That confirmation took place 30 years ago next month. During those decades my religious adherence has grown ever stronger and my religious observances ever more regular and nourishing, despite a succession of Job-like trials in the 1990s.

In 1992, after building a comprehensive intellectual case for 20 years, I published No More Sex War: the Failures of Feminism – the world’s first critique of that ideology from an egalitarian, non-sexist point of view.

That book and its author were then subjected to more sustained philistine abuse than any work and any writer in our own time. Socially and professionally ostracised, I lost my income, my home and most of my friends – while the shitstorm also provided cover for the legalised abduction of my only child by his alcoholic mother.

During the 1990s, I also buried a baby who was afflicted with one of the world’s rarest malformations; was nearly killed in an accident of surreal horror; endured the breakdown of a cherished relationship in a tawdry triangle that could have been scripted for The Archers; and then became sole parent to a teenager who had run away from his hopelessly unfit mother.

Somebody who takes the Bible to be the literal truth might suppose that God was testing me (and who knows? as a beekeeper and a gardener, I do sometimes admit the possibility that a supernatural power may stand in a similar relationship to our world as I occupy in relation to my plants and insects). I would rather say that my religious devotions strengthened me to endure those trials.

However, my perception of divinity was never that of an intervening, providential Father Christmas figure who would sort out your mortgage and fix the holes in your roof if you uttered the correct magical spells and incantations. Instead, my daily prayers and meditations and weekly attendance at church are all devoted towards the same purpose as a musician might achieve by playing Bach every day. The reward for these exercises is to secure a perspective and a place in the universe – both as a being who is no more than a blade of grass or a bee and as one who, like all humans, shares in divinity through our great high priest, Jesus Christ.

That happy perspective does prove to be a sure defence against depression and suicidal feelings, to which I have been largely immune for almost 20 years. During those decades – when I have been entirely free of anti-depressant medicines – I created not just a new life but new life. I built a house; created a garden out of an acre of rough pasture; married a good woman and fathered two daughters whom we brought up as equal parents in the family set-up I had sought since I was in my twenties.

In my old age, I also – praise God Almighty – became free at last (Free At Last! Hallelujah!) of all addictions and all debt. Secure in marriage, family and faith, I now face my end with gratitude and in good heart.

As a state of mind and a state of being, we can probably agree that this is rather more desirable than facing your end at your own hand, sobbing uncontrollably in misery and despair, with a carving knife pointed at your heart.

 

About the author

Neil Lyndon is best known for his book No More Sex War (Sinclair-Stevenson 1992), described as “the world’s first egalitarian, progressive, non-sexist critique of feminism in its own terms”. Neil has also written articles for The Sunday Times, The Times, The Independent, the Evening Standard, the Daily Mail and The Telegraph.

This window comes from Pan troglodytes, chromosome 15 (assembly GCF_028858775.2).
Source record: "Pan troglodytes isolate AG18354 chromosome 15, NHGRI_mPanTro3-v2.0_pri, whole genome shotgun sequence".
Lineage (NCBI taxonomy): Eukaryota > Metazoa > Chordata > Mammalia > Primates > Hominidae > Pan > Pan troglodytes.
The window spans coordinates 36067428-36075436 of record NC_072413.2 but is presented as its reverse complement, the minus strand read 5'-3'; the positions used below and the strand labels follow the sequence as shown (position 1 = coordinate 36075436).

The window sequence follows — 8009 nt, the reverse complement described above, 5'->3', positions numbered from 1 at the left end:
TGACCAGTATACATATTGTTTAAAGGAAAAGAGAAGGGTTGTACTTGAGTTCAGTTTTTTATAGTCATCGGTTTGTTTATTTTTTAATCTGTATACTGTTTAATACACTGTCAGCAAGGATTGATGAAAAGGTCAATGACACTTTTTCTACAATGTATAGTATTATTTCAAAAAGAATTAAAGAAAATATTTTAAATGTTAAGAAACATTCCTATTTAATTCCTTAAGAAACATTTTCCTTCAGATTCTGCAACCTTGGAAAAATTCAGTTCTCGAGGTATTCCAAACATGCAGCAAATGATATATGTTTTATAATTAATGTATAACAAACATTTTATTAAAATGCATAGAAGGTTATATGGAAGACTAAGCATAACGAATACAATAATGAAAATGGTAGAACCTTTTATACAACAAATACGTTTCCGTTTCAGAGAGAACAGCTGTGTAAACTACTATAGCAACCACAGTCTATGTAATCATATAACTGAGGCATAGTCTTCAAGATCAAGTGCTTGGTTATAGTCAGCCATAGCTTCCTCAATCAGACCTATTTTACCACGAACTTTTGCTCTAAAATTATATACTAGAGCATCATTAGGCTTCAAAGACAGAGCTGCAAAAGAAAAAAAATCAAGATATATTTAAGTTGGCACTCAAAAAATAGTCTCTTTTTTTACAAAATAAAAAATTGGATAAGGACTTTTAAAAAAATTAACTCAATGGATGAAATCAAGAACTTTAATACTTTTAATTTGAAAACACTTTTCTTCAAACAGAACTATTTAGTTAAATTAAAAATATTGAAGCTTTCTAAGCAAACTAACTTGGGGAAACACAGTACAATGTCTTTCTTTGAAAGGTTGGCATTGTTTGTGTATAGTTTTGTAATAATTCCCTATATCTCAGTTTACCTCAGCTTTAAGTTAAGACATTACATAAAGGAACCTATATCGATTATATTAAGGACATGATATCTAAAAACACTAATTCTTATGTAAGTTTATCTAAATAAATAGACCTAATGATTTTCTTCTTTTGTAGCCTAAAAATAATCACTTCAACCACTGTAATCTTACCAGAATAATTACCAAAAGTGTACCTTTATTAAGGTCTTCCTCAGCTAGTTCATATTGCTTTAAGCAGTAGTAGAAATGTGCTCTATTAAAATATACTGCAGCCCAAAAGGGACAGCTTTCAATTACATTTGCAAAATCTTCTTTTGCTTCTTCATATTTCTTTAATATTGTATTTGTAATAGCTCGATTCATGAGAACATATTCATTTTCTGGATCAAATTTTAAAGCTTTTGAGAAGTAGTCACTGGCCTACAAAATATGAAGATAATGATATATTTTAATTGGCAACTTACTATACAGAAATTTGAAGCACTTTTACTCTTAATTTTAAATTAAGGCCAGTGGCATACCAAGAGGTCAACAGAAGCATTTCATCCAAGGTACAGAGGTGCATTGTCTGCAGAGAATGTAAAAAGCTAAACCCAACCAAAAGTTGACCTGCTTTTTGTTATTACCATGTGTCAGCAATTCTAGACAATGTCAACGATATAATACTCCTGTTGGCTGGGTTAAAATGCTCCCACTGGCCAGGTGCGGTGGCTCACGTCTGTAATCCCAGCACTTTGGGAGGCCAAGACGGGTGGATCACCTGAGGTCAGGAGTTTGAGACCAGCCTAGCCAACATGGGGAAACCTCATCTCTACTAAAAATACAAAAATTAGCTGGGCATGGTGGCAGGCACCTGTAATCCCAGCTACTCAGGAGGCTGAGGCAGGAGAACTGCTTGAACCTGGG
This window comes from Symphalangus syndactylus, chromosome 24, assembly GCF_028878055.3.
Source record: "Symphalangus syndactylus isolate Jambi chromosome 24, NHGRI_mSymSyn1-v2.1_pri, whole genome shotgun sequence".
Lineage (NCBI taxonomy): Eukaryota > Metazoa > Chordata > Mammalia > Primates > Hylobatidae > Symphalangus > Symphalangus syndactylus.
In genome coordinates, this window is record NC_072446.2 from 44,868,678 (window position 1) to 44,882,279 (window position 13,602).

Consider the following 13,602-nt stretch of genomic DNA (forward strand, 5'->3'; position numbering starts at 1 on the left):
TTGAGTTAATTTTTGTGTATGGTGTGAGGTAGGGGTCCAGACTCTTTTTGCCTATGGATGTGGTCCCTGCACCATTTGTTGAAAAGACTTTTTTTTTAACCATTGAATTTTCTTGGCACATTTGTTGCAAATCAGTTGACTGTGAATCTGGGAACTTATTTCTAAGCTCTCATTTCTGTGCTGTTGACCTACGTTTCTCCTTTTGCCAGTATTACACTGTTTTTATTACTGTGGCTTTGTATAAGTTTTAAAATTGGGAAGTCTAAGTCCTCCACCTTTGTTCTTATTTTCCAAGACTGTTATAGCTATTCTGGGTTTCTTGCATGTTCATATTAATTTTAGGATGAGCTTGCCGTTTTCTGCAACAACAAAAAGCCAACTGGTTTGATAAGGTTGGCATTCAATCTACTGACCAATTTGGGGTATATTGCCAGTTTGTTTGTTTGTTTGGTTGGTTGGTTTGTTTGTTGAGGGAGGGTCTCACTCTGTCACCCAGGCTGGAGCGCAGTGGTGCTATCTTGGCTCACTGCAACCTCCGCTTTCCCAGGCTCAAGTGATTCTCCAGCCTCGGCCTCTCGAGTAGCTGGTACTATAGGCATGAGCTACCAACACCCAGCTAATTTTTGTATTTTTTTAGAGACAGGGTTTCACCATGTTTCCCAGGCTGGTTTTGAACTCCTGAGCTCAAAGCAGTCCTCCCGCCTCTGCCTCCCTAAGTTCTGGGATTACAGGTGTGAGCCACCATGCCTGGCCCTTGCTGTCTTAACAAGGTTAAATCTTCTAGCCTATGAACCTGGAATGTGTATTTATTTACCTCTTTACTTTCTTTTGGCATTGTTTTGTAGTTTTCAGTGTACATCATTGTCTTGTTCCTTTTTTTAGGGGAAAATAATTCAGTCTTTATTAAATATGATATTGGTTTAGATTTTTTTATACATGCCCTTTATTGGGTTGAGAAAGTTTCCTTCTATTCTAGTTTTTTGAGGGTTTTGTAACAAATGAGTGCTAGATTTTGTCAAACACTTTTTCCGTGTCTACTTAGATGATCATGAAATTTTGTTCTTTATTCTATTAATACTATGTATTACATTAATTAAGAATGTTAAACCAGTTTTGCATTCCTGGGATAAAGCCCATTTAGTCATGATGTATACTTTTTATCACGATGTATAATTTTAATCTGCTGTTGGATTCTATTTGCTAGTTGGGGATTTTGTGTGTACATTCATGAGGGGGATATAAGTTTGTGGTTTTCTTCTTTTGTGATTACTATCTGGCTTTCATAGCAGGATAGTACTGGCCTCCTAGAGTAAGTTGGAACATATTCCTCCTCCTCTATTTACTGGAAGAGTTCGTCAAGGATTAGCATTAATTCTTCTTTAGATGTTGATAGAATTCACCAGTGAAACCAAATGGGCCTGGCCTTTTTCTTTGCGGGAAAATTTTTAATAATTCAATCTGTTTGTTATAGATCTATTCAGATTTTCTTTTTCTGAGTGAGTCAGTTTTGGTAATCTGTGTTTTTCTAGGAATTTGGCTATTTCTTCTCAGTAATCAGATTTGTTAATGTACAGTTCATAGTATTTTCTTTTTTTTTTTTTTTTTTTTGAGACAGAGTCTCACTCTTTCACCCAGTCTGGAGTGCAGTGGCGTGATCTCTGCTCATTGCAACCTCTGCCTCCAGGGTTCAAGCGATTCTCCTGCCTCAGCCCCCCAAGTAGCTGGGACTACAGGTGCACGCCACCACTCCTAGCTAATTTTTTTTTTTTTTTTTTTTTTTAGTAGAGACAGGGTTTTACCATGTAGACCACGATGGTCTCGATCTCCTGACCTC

Open post

Does having religious faith reduce the risk of suicide?

By Dr John Barry

“Where is God? At the end of your tether”. (Source unknown)

One of the most unexpected findings of the Harry’s Masculinity Report of 2000 men in the British Isles was that religious observance was one of the significant predictors of having mental positivity (Barry & Daubney, 2017). This was surprising to me because I had formed the assumption that men in the UK don’t got to church very much any more. This assumption was based on my own observations that churchgoing was mainly done by people who are (a) older (b) female (c) not from Britain. However when I discussed this with a pastor in a London Hospital, I was surprised to find that men in other faiths were still regularly observed their religion, partly because it was more firmly rooted in their community life.

This made me wonder whether non-practicing Christian men in the UK are missing out on an important source of psychological support, one that might help them through crises, and might even reduce the risk of them taking their own lives.

A brief look at the research literature suggests that religious belief does indeed have a protective effect when it comes to suicide. For example, a US study of around 1500 people found that suicide rates were strongly correlated (r = -.85) with church attendance in the 1970s regardless of the sex or the churchgoer, or whether they were black or white (Martin, 1984). A US study of 1,098 black and white adolescents found that commitment to beliefs was correlated with lower scores on measures of depression and suicidality (Greening & Stoppelbein, 2011). In a cross-cultural study, Sisak et al (2010) found that people who attempted suicide (n = 2819) were less likely to be religious than non-attempters (n = 5484). This was a significant effect in Estonia, Brazil, Iran, Sri Lanka, and South Africa, though not in India or Vietnam. These findings don’t seem to suggest that people are put off taking their lives because they think it’s immoral, it seems to be more that people often find resilience in a set of beliefs and a sense of community.

The idea that religion is protective against suicide isn’t new – Durkheim had written about this in his classic 1897 book – so why do we hear so little about the mental health benefits of religion in the UK? I am going to engage in some speculation during the rest of this article, and welcome feedback from any readers who have answers, comments or suggestions.